# Why can the Kullback-Leibler information function be negative?

Let $$\{ f(x, \theta) ; \theta \in \Theta \}$$ be a set of parametric density functions, $$\Theta \subset \mathbb{R}$$.

Let $$N_\phi$$ be a neighborhood of a point $$\phi$$ in $$\Theta$$. The Kullback-Leibler information function for discriminating between $$f(X; \theta)$$ and $$f(X; \phi'), \phi' \in N_{\phi}$$ is

$$I(\theta, N_{\phi}) = E_{\theta}\left[ \inf_{\phi' \in N_{\phi}} \log \frac{f(X;\theta)}{f(X; \phi')} \right]$$ I am told this quantity can even be negative (unlike the Kullback-Liebler divergence), what would be an example of this fact occuring?

• Whenever $f(X;\theta)<f(X;\phi')$ the logarithm is negative, thus the infimum, and hence the expectation, right? – Nap D. Lover May 7 at 22:50
• @LoveTooNap29 We have to take the expectation over $X$ though. – Monolite May 7 at 23:10

I think your definition is: $$I(\theta, N_{\phi}) = \int_{x : f(x,\theta)>0} f(x,\theta)\inf_{v\in N_{\phi}}\left[ \log\left(\frac{f(x,\theta)}{f(x,v)}\right)\right]dx$$ Now if you remove the infimum, we indeed get something that is nonnegative. So, with the inclusion of the infimum, we get something that can be even smaller (and hence can be negative).
Just take a family of exponential PDFs $$f(x,\theta) = \theta e^{-\theta x}$$ for $$x\geq 0$$. Take $$\theta = \phi = 1$$ and $$N_{1} = (0, \infty)$$. Then $$\inf_{v \in N_{1}} \log\left(\frac{e^{-x}}{v e^{-v x}}\right) = \log(xe^{1-x}) = (1-x) + \log(x)$$ So we get a negative value for $$I(1,N_1)$$: \begin{align} I(1, N_1) &= \int_0^{\infty}e^{-x} [(1-x) + \log(x)]dx\\ &= \int_0^{\infty} e^{-x}\log(x)dx \\ &\approx -0.577216 \end{align}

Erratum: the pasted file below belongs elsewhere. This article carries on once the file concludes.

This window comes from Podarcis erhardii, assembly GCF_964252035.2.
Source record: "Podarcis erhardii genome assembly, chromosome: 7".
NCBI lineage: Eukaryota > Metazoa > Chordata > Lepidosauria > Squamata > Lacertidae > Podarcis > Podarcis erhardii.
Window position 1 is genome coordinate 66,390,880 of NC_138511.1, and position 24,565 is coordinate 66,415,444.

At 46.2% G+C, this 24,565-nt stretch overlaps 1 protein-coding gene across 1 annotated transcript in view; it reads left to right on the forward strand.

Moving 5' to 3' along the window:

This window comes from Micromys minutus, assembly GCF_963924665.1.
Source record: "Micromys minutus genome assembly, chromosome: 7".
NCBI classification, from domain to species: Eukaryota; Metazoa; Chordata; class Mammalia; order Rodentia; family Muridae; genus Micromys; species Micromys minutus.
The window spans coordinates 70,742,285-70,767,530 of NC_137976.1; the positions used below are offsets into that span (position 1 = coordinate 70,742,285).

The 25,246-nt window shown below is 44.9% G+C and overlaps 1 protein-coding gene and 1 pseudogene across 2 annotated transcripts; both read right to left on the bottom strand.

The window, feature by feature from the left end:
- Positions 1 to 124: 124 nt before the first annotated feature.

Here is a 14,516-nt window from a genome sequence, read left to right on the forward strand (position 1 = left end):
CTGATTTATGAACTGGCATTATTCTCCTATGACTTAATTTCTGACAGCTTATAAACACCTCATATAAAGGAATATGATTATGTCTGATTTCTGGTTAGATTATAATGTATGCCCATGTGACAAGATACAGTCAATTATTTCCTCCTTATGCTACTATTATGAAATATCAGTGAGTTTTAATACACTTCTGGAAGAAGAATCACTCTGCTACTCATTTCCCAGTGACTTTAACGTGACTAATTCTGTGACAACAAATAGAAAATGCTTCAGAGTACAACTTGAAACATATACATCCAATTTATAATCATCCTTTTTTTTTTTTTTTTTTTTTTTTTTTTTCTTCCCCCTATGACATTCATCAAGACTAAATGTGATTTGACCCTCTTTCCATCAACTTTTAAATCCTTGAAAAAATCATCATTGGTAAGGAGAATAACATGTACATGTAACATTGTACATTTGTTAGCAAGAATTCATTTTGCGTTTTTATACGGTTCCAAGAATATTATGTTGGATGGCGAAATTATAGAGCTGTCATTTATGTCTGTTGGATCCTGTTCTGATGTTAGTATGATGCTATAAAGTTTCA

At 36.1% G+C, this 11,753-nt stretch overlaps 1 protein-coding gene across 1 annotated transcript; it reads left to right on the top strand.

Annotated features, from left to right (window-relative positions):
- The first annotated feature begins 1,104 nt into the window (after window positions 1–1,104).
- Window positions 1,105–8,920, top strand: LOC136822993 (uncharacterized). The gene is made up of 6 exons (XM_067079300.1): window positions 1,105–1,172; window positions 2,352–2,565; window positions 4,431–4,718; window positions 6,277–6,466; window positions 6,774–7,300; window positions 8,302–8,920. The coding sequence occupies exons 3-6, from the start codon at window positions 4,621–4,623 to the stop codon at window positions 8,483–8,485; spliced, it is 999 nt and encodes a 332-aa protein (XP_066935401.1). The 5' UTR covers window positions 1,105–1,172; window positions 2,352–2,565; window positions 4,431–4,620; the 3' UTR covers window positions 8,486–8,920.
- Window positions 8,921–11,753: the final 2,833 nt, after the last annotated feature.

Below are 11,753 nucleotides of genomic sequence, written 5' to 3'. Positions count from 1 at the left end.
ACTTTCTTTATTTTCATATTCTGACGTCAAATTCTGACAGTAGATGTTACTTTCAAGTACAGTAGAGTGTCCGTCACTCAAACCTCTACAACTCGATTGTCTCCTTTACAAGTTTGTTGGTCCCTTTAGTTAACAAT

On the other hand, if we remove the infimum we get $$\int_{0}^{\infty} e^{-x} \log\left(\frac{e^{-x}}{ve^{-vx}}\right)dx = v-1-\log(v) \geq 0 \quad \forall v>0$$ Even though this is nonnegative for all $$v\geq 0$$, it requires the same $$v$$ to be used consistently in the integral. Meanwhile, the definition of $$I(\theta, N_{\phi})$$ allows different $$v_x$$ values to be used for each different $$x$$ that we meet as we integrate.